The fighter pilot remained in Malta from July to December 1942. "I was a young man..." Much time has passed but "it (the experience in Malta) made a big difference to me and my life". He pauses to compose himself: "Even as a young man, I felt it was all wrong to be pounding the hell out of a beautiful place. People were dying..."

He recalls an air raid and an older woman running to the shelter. He could see that she was terrified and tried to catch her to slow her down but "she flew, plunged and died". He recalls the steel rings of that particular shelter and wants to know where it is...

The link to his past is evidently strong and Mr McLennan is reliving it. His Mdina connection is vivid. The pilot only spent one night in the mediaeval city and although all he did was rest and recover, having just landed off MHS Eagle, he still remembers the details and the novelty of the experience of sleeping under a mosquito net in a spacious room. "I was taken into a beautiful place that resembled a nunnery, alone in a lovely bed. I felt tranquil..."

Getting off the aircraft carrier was nerve-wracking, he recalls. "We had no (arrester) hooks so you could not land back and that was it! It is a harrowing one-off experience. Then there was the long flight here; then finding Malta; then Ta' Qali; then to land..."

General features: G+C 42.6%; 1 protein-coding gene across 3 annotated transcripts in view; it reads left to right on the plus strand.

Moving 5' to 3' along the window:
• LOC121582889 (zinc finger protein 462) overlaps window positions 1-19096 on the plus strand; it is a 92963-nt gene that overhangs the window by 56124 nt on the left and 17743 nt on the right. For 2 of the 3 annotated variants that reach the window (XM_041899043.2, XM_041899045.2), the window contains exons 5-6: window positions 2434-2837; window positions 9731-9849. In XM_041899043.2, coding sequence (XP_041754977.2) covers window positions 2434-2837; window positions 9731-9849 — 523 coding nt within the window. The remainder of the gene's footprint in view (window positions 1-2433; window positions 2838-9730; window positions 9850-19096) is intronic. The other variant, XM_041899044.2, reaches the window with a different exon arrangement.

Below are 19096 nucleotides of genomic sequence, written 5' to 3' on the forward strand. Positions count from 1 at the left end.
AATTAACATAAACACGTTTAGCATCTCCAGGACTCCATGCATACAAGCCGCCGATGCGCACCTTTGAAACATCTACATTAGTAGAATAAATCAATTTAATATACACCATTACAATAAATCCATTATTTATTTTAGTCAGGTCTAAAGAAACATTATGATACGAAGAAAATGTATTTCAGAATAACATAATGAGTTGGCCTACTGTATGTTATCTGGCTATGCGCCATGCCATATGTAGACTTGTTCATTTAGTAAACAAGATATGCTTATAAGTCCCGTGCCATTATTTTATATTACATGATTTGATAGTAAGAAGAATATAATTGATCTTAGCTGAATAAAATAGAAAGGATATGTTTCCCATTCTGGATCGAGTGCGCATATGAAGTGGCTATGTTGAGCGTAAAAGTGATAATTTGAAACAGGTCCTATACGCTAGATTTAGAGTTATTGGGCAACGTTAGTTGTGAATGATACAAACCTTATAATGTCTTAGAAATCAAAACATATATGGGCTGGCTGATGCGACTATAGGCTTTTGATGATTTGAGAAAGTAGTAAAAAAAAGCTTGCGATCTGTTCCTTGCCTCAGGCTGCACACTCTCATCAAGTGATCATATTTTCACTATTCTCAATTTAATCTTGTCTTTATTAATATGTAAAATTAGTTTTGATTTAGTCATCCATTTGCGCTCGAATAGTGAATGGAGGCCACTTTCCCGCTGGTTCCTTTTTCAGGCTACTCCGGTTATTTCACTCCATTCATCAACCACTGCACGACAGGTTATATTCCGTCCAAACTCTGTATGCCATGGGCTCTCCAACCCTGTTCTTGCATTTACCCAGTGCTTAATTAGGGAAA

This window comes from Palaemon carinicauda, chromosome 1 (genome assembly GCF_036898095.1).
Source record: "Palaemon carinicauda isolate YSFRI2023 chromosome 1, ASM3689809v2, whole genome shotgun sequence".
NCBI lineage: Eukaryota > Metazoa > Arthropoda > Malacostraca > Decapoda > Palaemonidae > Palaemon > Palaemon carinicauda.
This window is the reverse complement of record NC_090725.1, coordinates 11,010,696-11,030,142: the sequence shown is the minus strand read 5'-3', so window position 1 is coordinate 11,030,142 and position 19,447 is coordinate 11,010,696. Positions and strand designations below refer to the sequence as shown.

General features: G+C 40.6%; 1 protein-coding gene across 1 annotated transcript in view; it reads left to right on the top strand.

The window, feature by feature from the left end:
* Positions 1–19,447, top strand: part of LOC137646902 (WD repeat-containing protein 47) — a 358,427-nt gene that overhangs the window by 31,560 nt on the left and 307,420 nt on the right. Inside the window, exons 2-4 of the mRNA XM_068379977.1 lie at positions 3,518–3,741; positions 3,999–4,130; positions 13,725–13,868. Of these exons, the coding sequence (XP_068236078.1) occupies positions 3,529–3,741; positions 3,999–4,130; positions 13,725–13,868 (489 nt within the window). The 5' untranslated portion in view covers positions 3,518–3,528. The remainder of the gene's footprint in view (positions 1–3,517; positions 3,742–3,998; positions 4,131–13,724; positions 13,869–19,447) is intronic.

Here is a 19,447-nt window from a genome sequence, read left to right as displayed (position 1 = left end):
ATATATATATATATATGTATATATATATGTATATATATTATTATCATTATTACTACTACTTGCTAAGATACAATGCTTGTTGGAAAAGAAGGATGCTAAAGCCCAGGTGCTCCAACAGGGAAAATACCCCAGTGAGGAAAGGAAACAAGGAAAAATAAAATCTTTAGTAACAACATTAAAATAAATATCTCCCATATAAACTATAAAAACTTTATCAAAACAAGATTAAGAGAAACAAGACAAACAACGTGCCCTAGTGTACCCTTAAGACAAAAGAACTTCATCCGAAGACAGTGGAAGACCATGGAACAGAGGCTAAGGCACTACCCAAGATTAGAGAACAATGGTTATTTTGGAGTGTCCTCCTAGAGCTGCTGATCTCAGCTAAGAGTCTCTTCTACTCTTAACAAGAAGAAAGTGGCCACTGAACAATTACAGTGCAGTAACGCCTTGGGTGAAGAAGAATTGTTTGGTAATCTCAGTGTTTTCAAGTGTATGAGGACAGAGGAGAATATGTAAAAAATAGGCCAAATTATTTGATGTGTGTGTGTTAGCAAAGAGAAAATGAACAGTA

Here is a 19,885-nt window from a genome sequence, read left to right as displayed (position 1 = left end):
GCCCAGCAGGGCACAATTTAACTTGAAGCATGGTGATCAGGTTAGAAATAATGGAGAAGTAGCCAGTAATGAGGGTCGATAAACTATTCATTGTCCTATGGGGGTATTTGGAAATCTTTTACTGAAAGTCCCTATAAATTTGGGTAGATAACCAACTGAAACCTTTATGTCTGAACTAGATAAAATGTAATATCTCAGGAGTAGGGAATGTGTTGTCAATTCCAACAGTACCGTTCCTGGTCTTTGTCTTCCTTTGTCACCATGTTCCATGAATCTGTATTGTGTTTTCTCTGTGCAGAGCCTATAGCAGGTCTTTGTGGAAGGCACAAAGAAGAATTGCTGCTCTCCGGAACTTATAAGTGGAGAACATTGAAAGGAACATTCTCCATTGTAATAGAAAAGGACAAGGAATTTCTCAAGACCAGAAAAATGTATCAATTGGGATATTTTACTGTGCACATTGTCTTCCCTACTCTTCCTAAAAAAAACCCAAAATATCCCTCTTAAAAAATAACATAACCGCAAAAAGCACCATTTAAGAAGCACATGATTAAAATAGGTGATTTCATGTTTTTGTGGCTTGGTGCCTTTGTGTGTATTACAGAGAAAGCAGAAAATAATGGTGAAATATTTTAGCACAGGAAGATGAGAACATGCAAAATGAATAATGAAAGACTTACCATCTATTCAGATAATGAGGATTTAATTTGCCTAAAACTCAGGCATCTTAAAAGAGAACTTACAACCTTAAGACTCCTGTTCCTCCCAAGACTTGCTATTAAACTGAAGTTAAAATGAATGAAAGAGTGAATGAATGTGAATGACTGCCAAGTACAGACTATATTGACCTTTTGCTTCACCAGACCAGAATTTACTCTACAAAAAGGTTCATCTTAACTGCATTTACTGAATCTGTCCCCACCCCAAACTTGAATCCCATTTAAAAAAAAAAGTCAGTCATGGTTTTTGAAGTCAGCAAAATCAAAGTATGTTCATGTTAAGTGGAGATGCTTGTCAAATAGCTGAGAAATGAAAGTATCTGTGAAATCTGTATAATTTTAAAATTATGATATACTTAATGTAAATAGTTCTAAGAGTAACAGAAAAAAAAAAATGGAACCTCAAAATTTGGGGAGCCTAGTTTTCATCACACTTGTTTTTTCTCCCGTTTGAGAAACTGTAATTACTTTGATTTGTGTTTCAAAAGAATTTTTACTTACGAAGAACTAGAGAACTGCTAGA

In 1942, he would wander around Valletta when he was on leave and when the Ohio sailed in, he remembers finding a way to climb up to see her. During his stay in Malta, he has nostalgically retraced his steps to the vantage point.

And there were also a couple of dances they were invited to, "with beautiful Maltese girls, but they were guarded by machine gunners - their mothers and fathers - and they needed them".

Malta is becoming modern, he says, 66 years later. "Buy a building in Valletta", he strongly recommends as an investment.

A History Channel documentary

The Canadian veteran is in Malta for the shooting of a documentary by the Toronto production company Breakthrough Films and TV, which is scheduled to be aired on the History Channel in November in time for Remembrance Week.

The production is being assisted over the week of filming by Joseph Formosa Randon and Graziella Decesare of Pearlygates Malta, a servicing company for commercials and documentaries.

The documentary, provisionally entitled Uncovering The Battlefield, is divided into four episodes, one of which is The Siege of Malta.

It includes an interview with The Battle Of Malta author Joseph Attard and Major Maurice Agius at Fort St Elmo, based mainly on eyewitness accounts to highlight Malta's crucial role in the war.

An eyewitness of a Spitfire crashing in Gudja in 1942 has also been tracked down. He was a young boy then - and the pilot was the renowned Canadian fighter George "Buzz" Buerling, also known as "Screwball", a good friend of Mr McLennan, whom he got to know in Malta. The wild "Buzz" Buerling, whom Mr McLennan describes as a "phenomenal fighter pilot", even carried home to his mother a Maltese tablecloth he had bought her.

The series has also been shot in France and the UK, featuring the Spanish Civil War and the Normandy tank battles, according to its director and producer Paul Kilback, who has 22 documentaries of the sort under his belt.